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‘You Can’t Help Everyone’: Chad ‘Ochocinco’, Brandon Marshall and More Discuss the ‘Black Tax’ of Trying to Take Care of Family, Friends

Retired NFL players Chad “OchocincoJohnson, Channing Crowder, Brandon Marshall and Fred Taylor spoke candidly about fiscal responsibility on a recent episode of their “I Am Athlete” podcast.

Entitled “What Athletes Do With Their Money,” the episode premiered Monday, Oct. 12. Covering everything from understanding when to say “no” to family and being frugal to making bad decisions with advisers, the men rehashed some of the challenges they faced while in the league.

Chad “Ochocinco” Johnson. Screenshot

“We got a lot of athletes watching, we got a lot of people watching and one of the biggest challenges that we all have, and I feel like is universal, is money,” Marshall said as they segued into the topic around the 9:25 mark of the video.

Marshall, who played 13 seasons in the NFL, spoke about the burden of what’s been dubbed the “Black Tax” — a phenomenon in which Black Americans who achieve success are expected to take care of their family members and friends.

“That’s a big challenge … When we make it, it’s almost like everybody make it,” Marshall said. “I know one of the biggest challenges for me — something I struggled navigating throughout the whole 13 years — was how to help friends and family.”

“It was tough on me because I was extremely family-oriented,” Crowder chimed in, adding that when he was drafted by the Miami Dolphins his family moved to Miami with him.

“Like B said, we made it. We made it; and that was a tough thing for me to just look at. I don’t just need to take care of myself,p; I just didn’t make it. I have to think about everybody. I have to try to set everybody up,” Crowder continued.

He acknowledged there was a “flaw” in having that mentality.

“As an older man now — I didn’t know this as a 20-year-old rookie — but as an older man now, you can’t save everyone,” Crowder said. “If you give all your money out, then you’re gonna be broke and you can’t help anyone.”

It’s a phenomenon many have seen play out all too well, particularly with professional athletes. In an article published in May, Investopedia highlighted some statistics of professional athletes going broke.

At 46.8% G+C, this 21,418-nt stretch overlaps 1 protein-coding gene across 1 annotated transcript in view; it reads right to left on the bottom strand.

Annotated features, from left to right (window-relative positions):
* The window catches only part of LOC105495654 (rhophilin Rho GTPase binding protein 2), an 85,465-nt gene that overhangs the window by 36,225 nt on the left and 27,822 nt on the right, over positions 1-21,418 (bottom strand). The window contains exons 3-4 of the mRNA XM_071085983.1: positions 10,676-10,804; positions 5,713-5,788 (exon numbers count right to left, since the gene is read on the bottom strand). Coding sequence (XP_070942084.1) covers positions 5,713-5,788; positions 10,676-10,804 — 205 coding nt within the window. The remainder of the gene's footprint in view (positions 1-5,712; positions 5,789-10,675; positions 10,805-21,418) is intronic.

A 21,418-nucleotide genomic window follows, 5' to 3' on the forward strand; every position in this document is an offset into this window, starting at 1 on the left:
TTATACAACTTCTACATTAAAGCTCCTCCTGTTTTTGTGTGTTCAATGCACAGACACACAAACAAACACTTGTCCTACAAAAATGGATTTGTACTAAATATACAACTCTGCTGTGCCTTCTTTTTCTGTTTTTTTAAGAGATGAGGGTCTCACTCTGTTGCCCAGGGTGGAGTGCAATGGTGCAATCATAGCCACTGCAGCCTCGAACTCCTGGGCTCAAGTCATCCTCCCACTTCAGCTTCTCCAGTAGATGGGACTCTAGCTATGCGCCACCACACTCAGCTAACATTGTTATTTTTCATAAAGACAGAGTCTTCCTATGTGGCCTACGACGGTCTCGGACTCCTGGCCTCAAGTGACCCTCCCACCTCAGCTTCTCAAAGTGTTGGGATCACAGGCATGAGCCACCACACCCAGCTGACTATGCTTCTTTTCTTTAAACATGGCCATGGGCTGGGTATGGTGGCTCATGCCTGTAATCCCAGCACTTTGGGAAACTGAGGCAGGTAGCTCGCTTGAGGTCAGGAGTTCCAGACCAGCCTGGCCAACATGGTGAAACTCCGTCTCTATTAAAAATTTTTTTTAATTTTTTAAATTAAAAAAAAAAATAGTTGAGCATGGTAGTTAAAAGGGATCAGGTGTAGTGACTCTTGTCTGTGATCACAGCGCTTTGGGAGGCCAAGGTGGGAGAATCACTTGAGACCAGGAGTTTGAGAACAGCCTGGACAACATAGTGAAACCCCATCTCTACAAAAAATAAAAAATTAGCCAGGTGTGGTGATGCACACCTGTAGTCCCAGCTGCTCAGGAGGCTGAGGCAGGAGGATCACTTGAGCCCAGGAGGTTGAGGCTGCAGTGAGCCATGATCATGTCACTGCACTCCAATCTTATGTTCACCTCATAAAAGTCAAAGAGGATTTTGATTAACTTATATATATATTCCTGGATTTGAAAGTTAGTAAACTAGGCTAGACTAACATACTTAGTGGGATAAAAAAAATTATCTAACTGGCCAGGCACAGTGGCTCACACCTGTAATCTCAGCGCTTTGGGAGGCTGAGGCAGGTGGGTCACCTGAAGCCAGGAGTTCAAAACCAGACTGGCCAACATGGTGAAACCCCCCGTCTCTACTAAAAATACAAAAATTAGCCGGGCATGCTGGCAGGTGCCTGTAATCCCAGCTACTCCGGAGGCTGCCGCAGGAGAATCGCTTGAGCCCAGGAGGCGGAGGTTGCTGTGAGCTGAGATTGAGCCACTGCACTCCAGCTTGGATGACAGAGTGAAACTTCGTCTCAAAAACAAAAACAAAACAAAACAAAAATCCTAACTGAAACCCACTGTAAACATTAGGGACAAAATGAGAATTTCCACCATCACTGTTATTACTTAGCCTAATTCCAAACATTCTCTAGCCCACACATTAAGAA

“According to Sports Illustrated, 78% of NFL players who are retired for only two years file for bankruptcy, and after five years of retirement, 60% of NBA players suffer the same fate,” the article said. “According to a study in the National Bureau of Economic Research (NBER) as well, close to 16% of the NFL players in the study that were drafted between 1996 to 2003 also filed for bankruptcy within just 12 years of retirement.”

To avoid becoming a statistic. Crowder said he shifted his mentality, stopped giving his family handouts and became some of their landlords. As a result, Crowder said “a lot of relationships broke.”

“I think for people with new money, you have to have uncomfortable conversations with your siblings, with your loved ones, because if we all are happy, we all are broke and that’s how I really feel about this whole conversation,” Crowder said.

Taylor agreed with his peers and said he was given sage advice by a teammate when he first got drafted.

“When I first got into the league, I had somebody say to me, ‘Hey, rook, you’re gonna have to learn how to tell your people no,’ and that was the hardest thing for me; saying no to people who helped me out on every aspect of getting to where I got,” Taylor added.

He also said he learned some hard lessons about who to trust in both personal and professional relationships.

“[It’s hard] figuring out who to trust — people come, they befriend you, and they tell you these are the things you need to do with your money,” Taylor said. “Being comfortable with a financial adviser, they have their philosophies and they’re doing it with your money, so when you don’t come from money and when you’re talking about financial awareness, or the lack of, that’s the biggest challenge for young guys who acquire or come into money.”

Taylor said he made a lot of mistakes, but the biggest was “not taking the time to learn these things.”

“Your financial adviser will tell you, ‘You go play ball, we’ll handle everything.’ I didn’t balance my x’s and o’s. I didn’t really put anybody else into position to watch over them,” Taylor said. “I trusted them, and it went south.”

Known for making headlines on and off the field, Ochocinco said he didn’t really have that problem. Coming from Miami’s Liberty City community, his circle was small, his friends already had money from their street dealings, and his grandfather modeled frugality for him.

“That mentality of fiscal responsibility was already in me before the money came through, so for me it was a little easier, and then I didn’t have a circle because my circle of friends come from or already had money because of what they did,” Ochocinco said.

Avoiding pointless expensive purchases and living in his team’s facility for the first two years he was in the league were some of the ways Ochocinco said he avoided falling victim to money mismanagement.

He described himself as intentionally “cheap” and prided himself on being the same way today.

“I’m 20 years in and I’m still straight; still living the same lifestyle I lived once I got drafted. If I want to show off, if I want to treat myself, I can do it. I can turn up, I can stunt, but it’s really not me.”

Feeling obligated to take care of everyone also wasn’t a concern, Ochocinco said.

“As far as family needing and wanting, if you weren’t there before, you wasn’t getting nothing just coming once I made it,” Ochocinco said.

Crowder summed up the plight of Black professional athletes who come from poor communities. “As soon as we got our first check we became the patriarch of all our families,” Crowder said.

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